The readings I chose this week discussed the globally celebrated sport of Tennis, specifically focusing on the unique abilities, identities, and contributions of two tennis greats, Serena Williams and Bill Tilden. The first article, “The Meaning of Serena Williams” written by Claudia Rankine, is not simply a review of the countless trophies, awards, corporate partnerships, and athletic achievements that have become synonymous with the tennis star each time she steps on the court. While that is undoubtedly a major part of Serena’s celebrity identity and what she inherently embodies, winning at the highest level was not always apart of her journey or what people recognized about her talent. As a Black woman playing a sport that was historically identified with the white upper-class, Serena has been forced to constantly battle more than just her opponents for respect and accreditation. In order to understand why Serena’s excellence seems incomparable, it is first necessary to recognize that she has had to not only train excessively in order to become the greatest tennis player of all time, but she also has to work equally as hard to receive fair treatment from unjust officials, the media, and organizational leaders who still favor a tennis match that is dominated by skinny, blond, white women. Serena Williams was not raised in a six-figure income household that could pay for the best tennis instructor and physical therapist, nor was she born with a body-type or personality that is easily swallowed or accepted within the traditional standards of European civility. She is the opposite of everything that tennis has been defined as throughout history; ultimately, that is exactly what makes her success and her distinct excellence so unimaginable, powerful, and revolutionary. Serena William’s is the definition of black excellence, and her unapologetic nature is what will subsequently re-shape the ideals of tennis into a more inclusive, diverse, and highly competitive sport than it already is.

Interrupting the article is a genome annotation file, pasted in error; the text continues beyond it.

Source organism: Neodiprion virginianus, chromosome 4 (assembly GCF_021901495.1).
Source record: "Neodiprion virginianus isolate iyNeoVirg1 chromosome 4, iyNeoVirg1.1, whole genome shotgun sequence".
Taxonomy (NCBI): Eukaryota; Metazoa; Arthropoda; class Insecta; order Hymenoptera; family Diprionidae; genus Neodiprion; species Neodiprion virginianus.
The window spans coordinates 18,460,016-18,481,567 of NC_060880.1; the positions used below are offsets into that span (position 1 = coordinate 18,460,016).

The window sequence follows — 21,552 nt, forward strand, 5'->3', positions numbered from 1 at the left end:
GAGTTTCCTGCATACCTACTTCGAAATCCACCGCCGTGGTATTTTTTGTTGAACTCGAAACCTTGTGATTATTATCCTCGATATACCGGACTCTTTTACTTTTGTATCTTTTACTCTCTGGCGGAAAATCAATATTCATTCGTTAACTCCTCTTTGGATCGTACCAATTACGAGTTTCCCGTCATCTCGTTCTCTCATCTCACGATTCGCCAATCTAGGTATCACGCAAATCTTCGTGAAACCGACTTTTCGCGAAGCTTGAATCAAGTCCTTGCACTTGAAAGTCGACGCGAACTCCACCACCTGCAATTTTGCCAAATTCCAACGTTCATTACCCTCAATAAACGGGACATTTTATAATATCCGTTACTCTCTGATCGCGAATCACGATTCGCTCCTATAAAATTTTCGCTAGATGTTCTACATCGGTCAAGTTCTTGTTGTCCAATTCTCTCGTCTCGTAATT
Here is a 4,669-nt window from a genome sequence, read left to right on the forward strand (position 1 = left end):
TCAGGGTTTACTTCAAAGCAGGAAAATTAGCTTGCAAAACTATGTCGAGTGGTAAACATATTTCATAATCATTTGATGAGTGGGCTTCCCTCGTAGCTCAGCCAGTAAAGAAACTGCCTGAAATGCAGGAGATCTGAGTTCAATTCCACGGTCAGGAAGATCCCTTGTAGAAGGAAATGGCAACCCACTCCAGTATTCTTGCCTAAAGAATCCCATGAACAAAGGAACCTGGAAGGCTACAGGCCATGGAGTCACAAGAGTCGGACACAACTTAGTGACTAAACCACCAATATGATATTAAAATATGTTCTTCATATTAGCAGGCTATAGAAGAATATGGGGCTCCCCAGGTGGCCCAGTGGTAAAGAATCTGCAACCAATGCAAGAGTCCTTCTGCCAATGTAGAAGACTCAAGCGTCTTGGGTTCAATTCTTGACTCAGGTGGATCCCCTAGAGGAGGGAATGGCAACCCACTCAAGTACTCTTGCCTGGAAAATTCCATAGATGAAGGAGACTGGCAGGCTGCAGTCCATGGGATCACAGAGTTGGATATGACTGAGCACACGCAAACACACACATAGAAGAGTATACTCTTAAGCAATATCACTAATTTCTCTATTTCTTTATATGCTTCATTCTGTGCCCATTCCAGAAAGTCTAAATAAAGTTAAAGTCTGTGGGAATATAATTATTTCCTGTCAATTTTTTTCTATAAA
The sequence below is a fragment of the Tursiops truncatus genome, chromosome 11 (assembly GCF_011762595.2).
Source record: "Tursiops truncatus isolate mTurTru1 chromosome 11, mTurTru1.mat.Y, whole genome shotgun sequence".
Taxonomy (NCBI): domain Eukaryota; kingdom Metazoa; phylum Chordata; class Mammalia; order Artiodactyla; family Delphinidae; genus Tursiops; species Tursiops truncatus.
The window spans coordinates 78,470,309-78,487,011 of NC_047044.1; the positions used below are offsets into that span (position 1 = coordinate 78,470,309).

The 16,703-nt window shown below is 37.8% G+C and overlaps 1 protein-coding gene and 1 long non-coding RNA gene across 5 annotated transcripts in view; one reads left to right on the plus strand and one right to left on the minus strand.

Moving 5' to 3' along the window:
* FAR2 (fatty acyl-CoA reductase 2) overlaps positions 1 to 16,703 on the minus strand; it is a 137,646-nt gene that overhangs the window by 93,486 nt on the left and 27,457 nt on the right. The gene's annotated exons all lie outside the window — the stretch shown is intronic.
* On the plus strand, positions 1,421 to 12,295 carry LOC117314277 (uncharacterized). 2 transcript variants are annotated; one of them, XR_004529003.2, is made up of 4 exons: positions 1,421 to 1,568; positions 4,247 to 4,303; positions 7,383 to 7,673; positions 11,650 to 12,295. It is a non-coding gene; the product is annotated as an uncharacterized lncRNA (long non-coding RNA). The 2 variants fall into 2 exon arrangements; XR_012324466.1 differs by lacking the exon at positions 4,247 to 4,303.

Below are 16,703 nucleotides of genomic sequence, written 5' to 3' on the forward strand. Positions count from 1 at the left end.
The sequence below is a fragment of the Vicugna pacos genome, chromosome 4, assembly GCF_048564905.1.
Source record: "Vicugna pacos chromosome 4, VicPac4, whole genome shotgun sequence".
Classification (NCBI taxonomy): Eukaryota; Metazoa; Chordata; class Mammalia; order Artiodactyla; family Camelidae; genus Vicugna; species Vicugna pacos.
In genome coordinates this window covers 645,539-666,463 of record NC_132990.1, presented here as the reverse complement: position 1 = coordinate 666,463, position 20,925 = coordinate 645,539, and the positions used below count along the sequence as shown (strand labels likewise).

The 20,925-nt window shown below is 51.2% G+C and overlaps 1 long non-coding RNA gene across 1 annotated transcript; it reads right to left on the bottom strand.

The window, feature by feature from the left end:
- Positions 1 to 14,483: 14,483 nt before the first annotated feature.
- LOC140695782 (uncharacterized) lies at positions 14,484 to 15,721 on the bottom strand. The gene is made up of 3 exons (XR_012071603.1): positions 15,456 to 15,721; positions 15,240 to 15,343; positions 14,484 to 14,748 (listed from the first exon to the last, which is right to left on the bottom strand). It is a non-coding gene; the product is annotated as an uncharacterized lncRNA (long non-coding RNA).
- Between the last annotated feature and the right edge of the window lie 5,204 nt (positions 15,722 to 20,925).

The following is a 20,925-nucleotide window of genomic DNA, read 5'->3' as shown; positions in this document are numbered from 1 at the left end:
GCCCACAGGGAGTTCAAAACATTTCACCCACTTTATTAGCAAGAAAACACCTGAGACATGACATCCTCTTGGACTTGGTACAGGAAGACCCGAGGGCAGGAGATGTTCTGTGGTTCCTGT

The second article, “Taking Punishment Gladly: Bill Tilden’s Performances of the Unruly Male Body” written by Nathan Titman, analyzes another historically prominent contributor to the game of Tennis, Bill Tilden. Tilden, a seemingly attractive, highly athletic white man, had dominated men’s tennis throughout the 1920’s and was not attacked with discriminatory messages within the media or by spectators due to his physical attributes. Instead, his internalized battle with homosexuality caused the star to oppress an innate side of himself in order to achieve his impressive athletic goals and to fit within the normative expectations of hyper-masculinity. Homophobia and the restrictive ideals of masculinity deeply influenced and structured both American society, but also competitive sports in general. Despite Tilden’s highly controversial identity being hidden away until the mid 1940’s, the author analyzes how the tennis icon’s playing style and on-court persona was indicative of his boundary-pushing existence, and the fluidity of his sexuality and gender. Although Bill Tilden undoubtedly felt the pressures of societal acceptance and held a fear of retaliation from countless different sources of power, causing him to fervently hide his true identity for decades, he was still able to achieve a ranking within the exclusive list of tennis superiority, and his iconic legacy remains undisputed among those who achieved greatness afterwards. No one could ever take away his achievements on the court, and to him, as well as for Serena Williams and countless other great athletes that faced adversity within their sport, their uniqueness and method of self-expression within a normative system is ultimately what will keep their legacy alive for generations to come.